Howard Stark

Who Is He? As you can probably guess by the name, Howard Stark is the father of Tony Stark, the man who would eventually be called Iron Man. Much like his son, Howard is a bit of a playboy, but his more impressive characteristic is his genius-level intellect. The creator of Stark Industries, Howard is the principal weapons developer for the United States Army and a skilled inventor.

How Does He Fit? If you’ve watched the two Iron Man films than you have already been introduced to this character twice. First played by Gerard Sanders and then John Slattery, the young Howard Stark is played by Dominic Cooper in Captain America: The First Avenger and helps the hero in many ways. In addition to providing the super soldier with his famous costume and shield, Stark is even present when Steve Rogers is first given the super soldier serum and exposed to vita-rays.


What Is It? Comic book fans may already be familiar with the fake metal known as adamantium from the X-Men movies, but vibranium is another element that you won’t be able to find on the standard periodic table. The material’s name comes from its incredible ability to absorb all vibration and kinetic energy targeted towards it. The strongest metal on earth and a third the weight of steel, what makes vibranium even more special is that the absorbed energy actually makes it even stronger.

How Does It Fit? This is actually not the first time that Vibranium has made an appearance in the Marvel movie universe. Though it’s not mentioned by name, it’s the element re-discovered and formulated by Tony Stark in Iron Man 2 as a replacement for the palladium core in his chest arc reactor. In this film, however, the ultra-rare metal is made into a shield by Howard Stark that Captain America paints and takes into battle.

Howling Commandos

Who Are They? In the comics, the Howling Commandos is an elite group of soldiers brought together by Colonel Nick Fury to fight the Nazis during World War II. Notable members of this group include Dum Dum Dugan (Neal McDonough), Gabe Jones (Derek Luke), Jim Morita (Kenneth Choi), James Montgomery Falsworth (JJ Field), Jacques Dernier (Bruno Ricci) and, of course, Bucky Barnes (Sebastian Stan). Wolverine was a member of the unit during the War, but because rights for the character belong to Fox, he can’t be included in the Marvel films.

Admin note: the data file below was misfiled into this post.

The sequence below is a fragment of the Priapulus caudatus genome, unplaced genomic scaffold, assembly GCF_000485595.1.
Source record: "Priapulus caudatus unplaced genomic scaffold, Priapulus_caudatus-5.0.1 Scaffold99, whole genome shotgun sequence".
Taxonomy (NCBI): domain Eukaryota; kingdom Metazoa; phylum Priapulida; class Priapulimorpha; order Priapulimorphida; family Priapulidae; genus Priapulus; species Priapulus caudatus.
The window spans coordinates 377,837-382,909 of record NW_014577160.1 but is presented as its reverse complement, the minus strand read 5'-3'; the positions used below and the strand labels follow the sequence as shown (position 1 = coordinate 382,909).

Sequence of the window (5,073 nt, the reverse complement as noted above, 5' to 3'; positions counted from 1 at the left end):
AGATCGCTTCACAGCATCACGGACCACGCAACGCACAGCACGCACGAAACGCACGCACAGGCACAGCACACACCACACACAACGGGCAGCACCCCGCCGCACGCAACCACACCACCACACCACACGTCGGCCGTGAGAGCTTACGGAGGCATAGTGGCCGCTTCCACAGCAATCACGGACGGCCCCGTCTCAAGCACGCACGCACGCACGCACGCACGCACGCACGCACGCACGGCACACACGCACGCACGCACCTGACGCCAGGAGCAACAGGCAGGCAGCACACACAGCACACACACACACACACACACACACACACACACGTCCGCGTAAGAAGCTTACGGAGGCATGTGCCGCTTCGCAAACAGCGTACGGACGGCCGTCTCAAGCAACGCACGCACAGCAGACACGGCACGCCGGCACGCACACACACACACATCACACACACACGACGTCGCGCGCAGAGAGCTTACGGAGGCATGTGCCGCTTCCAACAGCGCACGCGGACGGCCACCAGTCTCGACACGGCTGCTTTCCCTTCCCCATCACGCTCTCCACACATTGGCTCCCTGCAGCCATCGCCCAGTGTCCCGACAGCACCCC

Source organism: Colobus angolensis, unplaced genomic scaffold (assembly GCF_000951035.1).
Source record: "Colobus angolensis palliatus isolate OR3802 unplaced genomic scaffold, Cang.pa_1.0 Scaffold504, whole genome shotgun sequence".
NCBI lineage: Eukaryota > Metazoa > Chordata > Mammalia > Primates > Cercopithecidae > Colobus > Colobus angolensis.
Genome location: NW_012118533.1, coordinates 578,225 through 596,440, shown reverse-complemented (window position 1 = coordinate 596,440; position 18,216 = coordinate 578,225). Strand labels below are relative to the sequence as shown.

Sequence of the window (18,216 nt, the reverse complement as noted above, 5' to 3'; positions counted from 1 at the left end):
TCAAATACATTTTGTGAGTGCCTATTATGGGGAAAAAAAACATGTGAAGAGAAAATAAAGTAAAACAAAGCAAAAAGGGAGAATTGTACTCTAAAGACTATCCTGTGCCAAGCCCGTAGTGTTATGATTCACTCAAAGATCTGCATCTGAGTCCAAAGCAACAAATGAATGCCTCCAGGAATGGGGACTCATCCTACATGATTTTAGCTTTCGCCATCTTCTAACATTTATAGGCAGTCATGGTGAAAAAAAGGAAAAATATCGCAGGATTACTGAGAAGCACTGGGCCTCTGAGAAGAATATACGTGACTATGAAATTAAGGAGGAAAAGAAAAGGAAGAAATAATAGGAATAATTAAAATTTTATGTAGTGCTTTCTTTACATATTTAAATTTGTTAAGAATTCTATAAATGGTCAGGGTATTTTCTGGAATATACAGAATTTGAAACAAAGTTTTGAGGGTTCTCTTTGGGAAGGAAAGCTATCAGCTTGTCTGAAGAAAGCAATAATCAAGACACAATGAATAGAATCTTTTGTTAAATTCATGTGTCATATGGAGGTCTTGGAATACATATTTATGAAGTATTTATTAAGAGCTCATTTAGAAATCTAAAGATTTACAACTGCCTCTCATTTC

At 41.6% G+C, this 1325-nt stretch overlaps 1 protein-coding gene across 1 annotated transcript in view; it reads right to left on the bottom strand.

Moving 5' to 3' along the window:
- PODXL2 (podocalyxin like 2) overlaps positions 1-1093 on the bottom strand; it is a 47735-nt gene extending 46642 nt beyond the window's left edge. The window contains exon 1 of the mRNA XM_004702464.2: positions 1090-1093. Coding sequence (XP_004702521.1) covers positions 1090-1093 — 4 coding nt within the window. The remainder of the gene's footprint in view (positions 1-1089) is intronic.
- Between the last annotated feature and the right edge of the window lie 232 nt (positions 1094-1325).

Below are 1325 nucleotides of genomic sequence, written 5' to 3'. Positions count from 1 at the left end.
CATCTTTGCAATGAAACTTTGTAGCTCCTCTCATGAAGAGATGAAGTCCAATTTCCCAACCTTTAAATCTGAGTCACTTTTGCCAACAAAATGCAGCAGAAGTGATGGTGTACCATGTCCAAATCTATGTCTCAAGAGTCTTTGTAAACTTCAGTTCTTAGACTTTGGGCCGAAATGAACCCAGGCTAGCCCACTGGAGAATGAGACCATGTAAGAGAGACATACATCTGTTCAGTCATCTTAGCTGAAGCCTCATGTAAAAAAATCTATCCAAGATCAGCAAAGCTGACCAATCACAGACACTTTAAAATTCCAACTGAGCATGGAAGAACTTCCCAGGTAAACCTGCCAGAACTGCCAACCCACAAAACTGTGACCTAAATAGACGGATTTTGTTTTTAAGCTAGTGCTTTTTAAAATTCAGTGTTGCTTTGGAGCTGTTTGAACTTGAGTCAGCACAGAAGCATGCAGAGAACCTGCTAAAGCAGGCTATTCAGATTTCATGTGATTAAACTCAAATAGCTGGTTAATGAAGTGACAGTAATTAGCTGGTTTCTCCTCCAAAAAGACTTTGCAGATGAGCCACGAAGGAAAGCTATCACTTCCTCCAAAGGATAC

How Do They Fit? Though they are never called the Howling Commandos by name, the group is formed after the members are kidnapped by HYDRA and freed by Captain America. Because Nick Fury isn’t around this early in the Marvel movie timeline, it is instead Cap who enlists the men’s help. Together they fight to take down HYDRA bases across Europe.



What Is It? An acronym for the clunkily-titled Strategic Homeland Intervention, Enforcement and Logistics Division, S.H.I.E.L.D. is like the C.I.A. if not only the agents, but the organization itself was kept a secret. Headquartered in the mobile Helicarrier, a city-sized base that floats in the sky, agents of S.H.I.E.L.D. deal with matters beyond most people's comprehension, from super powered individuals to extraterrestrials. Responsible for clean-up and debriefing after super powered “incidents” they have way more power in world affairs than you could possibly know, and are headed up by one of the most powerful officials in the world: Colonel Nick Fury.

How Does It Fit? Captain America: The First Avenger largely takes place during World War II, but the story is framed by bookends set in the present. At the start of the movie a team of S.H.I.E.L.D. agents are sent to the arctic to investigate a ship found in the ice. At the end of the film, Captain America wakes up in a compound in New York run by the organization.

Nick Fury

Who Is He? Played by Samuel L. Jackson, Colonel Nick Fury is the black duster-and eye-patch-wearing director of S.H.I.E.L.D. Stern and serious about protecting the world, he’s on a mission to bring together the most powerful individuals on the planet and form the superhero team known as The Avengers.

How Does He Fit? In the comics the character’s origin begins in World War II where he was the leader of the Howling Commandos, but obviously that’s not the case in the film’s continuity as that would make Fury at least 70 years old in modern day. Fury shows up at the very end of the film after Captain America is woken up and has escaped from the S.H.I.E.L.D. compound in New York.

Eric Eisenberg
Assistant Managing Editor

Eric Eisenberg is the Assistant Managing Editor at CinemaBlend. After graduating Boston University and earning a bachelor’s degree in journalism, he took a part-time job as a staff writer for CinemaBlend, and after six months was offered the opportunity to move to Los Angeles and take on a newly created West Coast Editor position. Over a decade later, he's continuing to advance his interests and expertise. In addition to conducting filmmaker interviews and contributing to the news and feature content of the site, Eric also oversees the Movie Reviews section, writes the the weekend box office report (published Sundays), and is the site's resident Stephen King expert. He has two King-related columns.